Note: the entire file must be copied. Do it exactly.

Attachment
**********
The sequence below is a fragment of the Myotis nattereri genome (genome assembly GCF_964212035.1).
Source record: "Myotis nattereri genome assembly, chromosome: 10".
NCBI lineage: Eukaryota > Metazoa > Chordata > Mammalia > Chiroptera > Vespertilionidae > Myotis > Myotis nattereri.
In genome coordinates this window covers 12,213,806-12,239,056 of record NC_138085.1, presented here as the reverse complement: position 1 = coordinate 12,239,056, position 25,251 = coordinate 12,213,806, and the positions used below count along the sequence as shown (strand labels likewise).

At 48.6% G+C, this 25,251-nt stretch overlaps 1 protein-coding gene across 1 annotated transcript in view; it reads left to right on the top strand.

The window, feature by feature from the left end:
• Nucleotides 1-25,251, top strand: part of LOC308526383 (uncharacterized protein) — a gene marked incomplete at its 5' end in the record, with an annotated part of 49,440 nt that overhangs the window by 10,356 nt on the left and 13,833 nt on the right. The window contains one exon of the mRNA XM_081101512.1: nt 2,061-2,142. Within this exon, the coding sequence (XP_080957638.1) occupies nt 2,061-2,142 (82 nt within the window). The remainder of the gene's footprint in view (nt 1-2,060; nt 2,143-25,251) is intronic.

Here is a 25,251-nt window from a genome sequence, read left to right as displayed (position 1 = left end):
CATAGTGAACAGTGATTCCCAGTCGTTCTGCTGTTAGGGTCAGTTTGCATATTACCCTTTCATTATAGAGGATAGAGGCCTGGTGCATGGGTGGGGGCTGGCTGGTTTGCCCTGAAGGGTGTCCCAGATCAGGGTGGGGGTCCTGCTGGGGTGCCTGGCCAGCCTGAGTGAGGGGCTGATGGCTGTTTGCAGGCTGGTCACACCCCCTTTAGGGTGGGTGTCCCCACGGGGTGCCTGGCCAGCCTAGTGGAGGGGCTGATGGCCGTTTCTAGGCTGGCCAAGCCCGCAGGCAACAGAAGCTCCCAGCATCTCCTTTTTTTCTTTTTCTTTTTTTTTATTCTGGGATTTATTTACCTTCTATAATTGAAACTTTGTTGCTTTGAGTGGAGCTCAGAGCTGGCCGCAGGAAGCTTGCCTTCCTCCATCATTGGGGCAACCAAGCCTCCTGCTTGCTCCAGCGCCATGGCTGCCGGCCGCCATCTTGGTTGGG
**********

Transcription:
The sequence below is a fragment of the Myotis nattereri genome (genome assembly GCF_964212035.1).
Source record: "Myotis nattereri genome assembly, chromosome: 10".
NCBI lineage: Eukaryota > Metazoa > Chordata > Mammalia > Chiroptera > Vespertilionidae > Myotis > Myotis nattereri.
In genome coordinates this window covers 12,213,806-12,239,056 of record NC_138085.1, presented here as the reverse complement: position 1 = coordinate 12,239,056, position 25,251 = coordinate 12,213,806, and the positions used below count along the sequence as shown (strand labels likewise).

At 48.6% G+C, this 25,251-nt stretch overlaps 1 protein-coding gene across 1 annotated transcript in view; it reads left to right on the top strand.

The window, feature by feature from the left end:
• Nucleotides 1-25,251, top strand: part of LOC308526383 (uncharacterized protein) — a gene marked incomplete at its 5' end in the record, with an annotated part of 49,440 nt that overhangs the window by 10,356 nt on the left and 13,833 nt on the right. The window contains one exon of the mRNA XM_081101512.1: nt 2,061-2,142. Within this exon, the coding sequence (XP_080957638.1) occupies nt 2,061-2,142 (82 nt within the window). The remainder of the gene's footprint in view (nt 1-2,060; nt 2,143-25,251) is intronic.

Here is a 25,251-nt window from a genome sequence, read left to right as displayed (position 1 = left end):
CATAGTGAACAGTGATTCCCAGTCGTTCTGCTGTTAGGGTCAGTTTGCATATTACCCTTTCATTATAGAGGATAGAGGCCTGGTGCATGGGTGGGGGCTGGCTGGTTTGCCCTGAAGGGTGTCCCAGATCAGGGTGGGGGTCCTGCTGGGGTGCCTGGCCAGCCTGAGTGAGGGGCTGATGGCTGTTTGCAGGCTGGTCACACCCCCTTTAGGGTGGGTGTCCCCACGGGGTGCCTGGCCAGCCTAGTGGAGGGGCTGATGGCCGTTTCTAGGCTGGCCAAGCCCGCAGGCAACAGAAGCTCCCAGCATCTCCTTTTTTTCTTTTTCTTTTTTTTTATTCTGGGATTTATTTACCTTCTATAATTGAAACTTTGTTGCTTTGAGTGGAGCTCAGAGCTGGCCGCAGGAAGCTTGCCTTCCTCCATCATTGGGGCAACCAAGCCTCCTGCTTGCTCCAGCGCCATGGCTGCCGGCCGCCATCTTGGTTGGG